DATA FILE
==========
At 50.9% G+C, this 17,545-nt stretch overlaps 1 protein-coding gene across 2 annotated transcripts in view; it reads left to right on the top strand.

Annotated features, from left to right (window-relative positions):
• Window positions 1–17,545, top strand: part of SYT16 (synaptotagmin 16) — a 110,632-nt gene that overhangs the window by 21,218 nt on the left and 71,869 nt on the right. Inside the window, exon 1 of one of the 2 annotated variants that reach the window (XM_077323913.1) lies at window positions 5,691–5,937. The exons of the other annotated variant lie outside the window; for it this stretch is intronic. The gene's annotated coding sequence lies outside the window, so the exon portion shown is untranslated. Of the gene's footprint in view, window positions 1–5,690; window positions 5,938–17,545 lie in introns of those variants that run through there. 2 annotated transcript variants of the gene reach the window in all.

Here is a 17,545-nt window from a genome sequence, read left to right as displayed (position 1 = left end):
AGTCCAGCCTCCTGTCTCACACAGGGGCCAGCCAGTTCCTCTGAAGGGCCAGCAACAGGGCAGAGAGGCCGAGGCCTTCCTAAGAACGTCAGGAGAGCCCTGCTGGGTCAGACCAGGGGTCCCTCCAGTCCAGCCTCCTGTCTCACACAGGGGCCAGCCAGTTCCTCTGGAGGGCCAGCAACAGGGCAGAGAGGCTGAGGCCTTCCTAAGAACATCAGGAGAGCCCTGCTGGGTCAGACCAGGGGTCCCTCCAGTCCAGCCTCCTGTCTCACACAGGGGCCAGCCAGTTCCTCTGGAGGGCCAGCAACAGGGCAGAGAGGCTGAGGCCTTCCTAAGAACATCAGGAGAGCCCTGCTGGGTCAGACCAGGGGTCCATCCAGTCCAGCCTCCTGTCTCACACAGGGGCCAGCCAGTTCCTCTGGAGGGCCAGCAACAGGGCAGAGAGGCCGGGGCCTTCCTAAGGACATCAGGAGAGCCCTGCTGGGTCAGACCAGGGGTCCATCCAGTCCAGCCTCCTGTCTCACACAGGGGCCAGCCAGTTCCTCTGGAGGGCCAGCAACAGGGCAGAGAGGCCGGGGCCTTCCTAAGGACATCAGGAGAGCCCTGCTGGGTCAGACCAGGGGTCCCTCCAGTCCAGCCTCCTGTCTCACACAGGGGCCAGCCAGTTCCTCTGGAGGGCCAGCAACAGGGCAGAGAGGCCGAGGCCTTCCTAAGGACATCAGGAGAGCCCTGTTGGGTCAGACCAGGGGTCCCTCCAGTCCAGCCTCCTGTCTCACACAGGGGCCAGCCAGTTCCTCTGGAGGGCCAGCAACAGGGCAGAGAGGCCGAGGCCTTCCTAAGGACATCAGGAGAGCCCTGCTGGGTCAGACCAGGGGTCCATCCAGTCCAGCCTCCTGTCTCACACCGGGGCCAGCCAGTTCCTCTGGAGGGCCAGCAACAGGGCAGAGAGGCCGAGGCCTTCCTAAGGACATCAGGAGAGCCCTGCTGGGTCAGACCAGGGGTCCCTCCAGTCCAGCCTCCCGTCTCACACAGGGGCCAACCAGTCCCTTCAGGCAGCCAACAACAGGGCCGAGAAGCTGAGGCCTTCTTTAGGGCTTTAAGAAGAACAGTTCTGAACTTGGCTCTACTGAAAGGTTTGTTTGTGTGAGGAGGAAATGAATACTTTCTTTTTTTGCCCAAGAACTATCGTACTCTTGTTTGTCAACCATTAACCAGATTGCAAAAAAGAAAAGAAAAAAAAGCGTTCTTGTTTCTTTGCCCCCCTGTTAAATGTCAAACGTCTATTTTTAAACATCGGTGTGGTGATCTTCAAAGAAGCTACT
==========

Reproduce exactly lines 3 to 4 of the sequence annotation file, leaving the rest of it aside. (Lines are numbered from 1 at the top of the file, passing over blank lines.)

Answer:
• Window positions 1–17,545, top strand: part of SYT16 (synaptotagmin 16) — a 110,632-nt gene that overhangs the window by 21,218 nt on the left and 71,869 nt on the right. Inside the window, exon 1 of one of the 2 annotated variants that reach the window (XM_077323913.1) lies at window positions 5,691–5,937. The exons of the other annotated variant lie outside the window; for it this stretch is intronic. The gene's annotated coding sequence lies outside the window, so the exon portion shown is untranslated. Of the gene's footprint in view, window positions 1–5,690; window positions 5,938–17,545 lie in introns of those variants that run through there. 2 annotated transcript variants of the gene reach the window in all.

Here is a 17,545-nt window from a genome sequence, read left to right as displayed (position 1 = left end):